EL NINO SOUTHERN OSCILLATION (ENSO) FORECAST
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Updated As Warranted
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EL NINO TRYING TO
Shift in the Global Weather Pattern Developing
Neutral conditions dominate the global weather pattern, with an stronger possibility of shifting to weak El Nino conditions by November (2001). Most long-lead forecast models have been projecting a shift to neutral conditions since last year (2000), and current measurements and indices indicate the shift has in-fact occurred, with clear signs that a continued transition towards weak El Nino reasonably possible.
Seasonally adjusted average Sea Surface Temperatures (SST's) across the equatorial Pacific Ocean for May through early July have consistently indicated that warmer surface and sub-surface waters have been moving eastward. For the past 3 years all warm water has been pooled up in the extreme western Pacific, driven there by abnormally strong trade winds (blowing east to west along the equator). This has resulted in cooler than normal water temperatures in the equatorial Pacific and the along the eastern Pacific coastline. But starting in May, a sudden shift in the pattern took place, with trade winds in the West Pacific turning calm, and even blowing towards the east. One particularly strong burst of easterly winds pushed a large surge of warmer water (known as a Kelvin wave) towards South America. That wave is expected to reach the South American coast in late July. Kelvin waves typically do not occur except during El Nino years. As of this report, average sea surface temperatures along the equatorial Pacific averaged about one half to one degree above normal from well west of the dateline eastward to just north of the Marquesas Islands (about 65% of the way across the Pacific). Surface winds continue to blow anomalously towards the east, extending from the far western Pacific to the Marquesas as well. Sea surface height, that is, the height of the seas surface relative to 'average' is slightly above normal as well covering a thin band almost the entire way across the equatorial Pacific, ranging from 6-16 centimeters above average. Water that is higher than normal is also typically warmer than normal, so this measure further confirms the temperature pattern indicated above.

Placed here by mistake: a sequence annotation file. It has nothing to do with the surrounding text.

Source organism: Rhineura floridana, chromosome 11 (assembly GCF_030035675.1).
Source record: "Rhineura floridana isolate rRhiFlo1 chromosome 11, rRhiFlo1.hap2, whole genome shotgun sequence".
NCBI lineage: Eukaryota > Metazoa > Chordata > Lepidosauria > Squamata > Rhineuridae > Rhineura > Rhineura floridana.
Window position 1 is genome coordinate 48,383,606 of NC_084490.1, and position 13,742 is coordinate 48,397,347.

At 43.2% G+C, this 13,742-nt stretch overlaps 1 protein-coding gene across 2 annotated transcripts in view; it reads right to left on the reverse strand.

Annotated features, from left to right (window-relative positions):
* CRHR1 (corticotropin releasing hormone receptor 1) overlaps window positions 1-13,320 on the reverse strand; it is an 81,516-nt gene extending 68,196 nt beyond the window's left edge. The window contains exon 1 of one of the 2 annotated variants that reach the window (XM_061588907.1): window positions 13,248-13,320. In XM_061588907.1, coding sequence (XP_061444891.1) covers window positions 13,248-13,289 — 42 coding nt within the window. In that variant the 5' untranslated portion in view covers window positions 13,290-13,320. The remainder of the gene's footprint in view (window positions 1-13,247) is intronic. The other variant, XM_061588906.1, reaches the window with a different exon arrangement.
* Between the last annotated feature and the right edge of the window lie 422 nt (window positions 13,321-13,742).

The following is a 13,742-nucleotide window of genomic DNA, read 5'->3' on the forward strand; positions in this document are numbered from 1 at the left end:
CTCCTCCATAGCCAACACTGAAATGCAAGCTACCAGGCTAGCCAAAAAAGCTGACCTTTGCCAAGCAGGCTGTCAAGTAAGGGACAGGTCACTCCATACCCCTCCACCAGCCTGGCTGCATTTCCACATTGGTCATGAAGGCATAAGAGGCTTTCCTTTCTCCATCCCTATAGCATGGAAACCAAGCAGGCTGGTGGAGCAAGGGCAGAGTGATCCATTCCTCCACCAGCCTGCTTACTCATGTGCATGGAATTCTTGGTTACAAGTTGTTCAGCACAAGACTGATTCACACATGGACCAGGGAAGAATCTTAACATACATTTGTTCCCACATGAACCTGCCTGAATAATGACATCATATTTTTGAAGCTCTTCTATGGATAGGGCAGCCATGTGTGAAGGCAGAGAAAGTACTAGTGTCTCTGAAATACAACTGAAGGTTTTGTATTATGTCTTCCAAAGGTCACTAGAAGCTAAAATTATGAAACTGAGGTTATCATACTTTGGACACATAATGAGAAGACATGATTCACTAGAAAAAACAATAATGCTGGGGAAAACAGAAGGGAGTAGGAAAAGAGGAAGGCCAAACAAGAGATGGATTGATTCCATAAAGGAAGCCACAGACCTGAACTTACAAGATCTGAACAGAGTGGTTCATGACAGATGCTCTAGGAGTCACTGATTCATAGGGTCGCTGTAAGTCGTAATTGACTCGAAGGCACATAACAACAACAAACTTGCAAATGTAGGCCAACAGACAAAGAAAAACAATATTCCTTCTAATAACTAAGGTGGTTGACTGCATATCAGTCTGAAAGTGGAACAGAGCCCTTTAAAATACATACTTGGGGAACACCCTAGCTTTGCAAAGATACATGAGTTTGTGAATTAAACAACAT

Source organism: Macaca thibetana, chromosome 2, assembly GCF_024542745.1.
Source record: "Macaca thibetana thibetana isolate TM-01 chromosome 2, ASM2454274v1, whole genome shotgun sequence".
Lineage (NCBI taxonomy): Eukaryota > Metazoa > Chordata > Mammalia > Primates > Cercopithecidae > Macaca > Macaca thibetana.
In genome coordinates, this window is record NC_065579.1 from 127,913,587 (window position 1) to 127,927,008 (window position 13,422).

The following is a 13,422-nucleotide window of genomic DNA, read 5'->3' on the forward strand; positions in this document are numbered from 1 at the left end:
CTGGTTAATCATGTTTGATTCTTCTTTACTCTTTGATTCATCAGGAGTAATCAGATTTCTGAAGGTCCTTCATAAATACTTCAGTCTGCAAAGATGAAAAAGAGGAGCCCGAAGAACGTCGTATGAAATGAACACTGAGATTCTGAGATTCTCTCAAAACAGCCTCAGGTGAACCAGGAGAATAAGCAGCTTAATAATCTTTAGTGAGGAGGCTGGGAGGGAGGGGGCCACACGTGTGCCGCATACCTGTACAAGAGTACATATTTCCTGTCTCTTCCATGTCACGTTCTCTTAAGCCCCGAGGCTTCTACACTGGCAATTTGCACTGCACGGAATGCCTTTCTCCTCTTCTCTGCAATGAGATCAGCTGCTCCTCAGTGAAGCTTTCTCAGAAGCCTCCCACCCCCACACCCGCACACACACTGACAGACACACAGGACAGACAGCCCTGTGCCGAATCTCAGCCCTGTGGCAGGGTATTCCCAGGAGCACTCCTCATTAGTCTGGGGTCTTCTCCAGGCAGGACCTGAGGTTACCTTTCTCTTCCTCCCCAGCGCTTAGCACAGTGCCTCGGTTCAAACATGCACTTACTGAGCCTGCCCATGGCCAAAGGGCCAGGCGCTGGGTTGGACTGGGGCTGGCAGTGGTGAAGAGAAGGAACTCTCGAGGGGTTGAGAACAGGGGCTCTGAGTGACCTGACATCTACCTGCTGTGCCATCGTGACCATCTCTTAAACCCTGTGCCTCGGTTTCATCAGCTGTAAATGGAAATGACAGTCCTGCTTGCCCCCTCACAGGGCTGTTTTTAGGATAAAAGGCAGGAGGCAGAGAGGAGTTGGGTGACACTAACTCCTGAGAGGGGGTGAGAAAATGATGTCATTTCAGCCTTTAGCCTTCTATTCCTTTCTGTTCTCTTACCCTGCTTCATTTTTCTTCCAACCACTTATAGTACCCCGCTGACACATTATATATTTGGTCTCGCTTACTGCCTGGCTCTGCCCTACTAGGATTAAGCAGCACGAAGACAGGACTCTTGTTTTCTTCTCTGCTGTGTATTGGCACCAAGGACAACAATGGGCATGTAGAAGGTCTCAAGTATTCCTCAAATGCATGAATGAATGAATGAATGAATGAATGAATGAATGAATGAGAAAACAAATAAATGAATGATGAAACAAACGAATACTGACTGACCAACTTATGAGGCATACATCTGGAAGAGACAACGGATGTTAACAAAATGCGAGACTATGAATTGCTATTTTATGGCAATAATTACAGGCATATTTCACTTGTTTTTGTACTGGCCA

Looking at the larger scale global picture, waters of the southern hemisphere are generally normal, while the north hemisphere is warmer than normal. In the North Pacific, the warm water horseshoe pattern that has been in-place for the past 3 years, the trademark of the latest La Nina pattern, appears to be breaking down. Still, a large pool of warmer than normal water continues to be evident extending from the Philippines eastward towards the northwest US. But, larger pockets of cooler water are now visible and the streaming pattern is not nearly as defined as in the past.
Of great interest is what has been happening with the Southern Oscillation Index (SOI). The SOI compares relative barometric surface pressure between Darwin, Australia and Tahiti. A positive anomaly indicates La Nina while a negative anomaly indicates El Nino. It started indicating daily negative anomalies in mid-April and continued on that trend through May, and strongly so at times. The SOI index for the month of May averaged -9.9. This is the first time since the onset of La Nina in late '98 that any extended period of negative anomalies have been measured. This means that lower than normal average pressure is building over the Central Pacific while higher than normal pressure is taking hold of the far West Pacific. This condition is what drove development of the Kelvin wave in May. It is also responsible for the prolonged occurrence of high pressure that seems to be blocking the South Pacific-Indian Ocean storm corridor under Australia. Though no good for storm development during this summer, it signals a potential positive shift for the months and years ahead. The negative SOI pattern retreated somewhat during June, with the average SOI up to +2.4. Then in July the trend has been to the negative, with the 30 day running average at -3.1 at report time. Analysis of the MRF model indicates that the tendency towards a slightly negative SOI seem likely through the end of the month. One would want to see a negative SOI to continue typically for 3 months before it could be safely said that some degree of El Nino is in-progress.
Equatorial winds in the far western Pacific continue to blow to the east, a reversal of normal direction. Rather than blowing east to west, they are blowing light to at time moderately west to east. And winds further east along the equator towards the Central and East Pacific appear to have less velocity than the previous 3 years. This would make sense given the change in the SOI mentioned above and the decay of La Nina.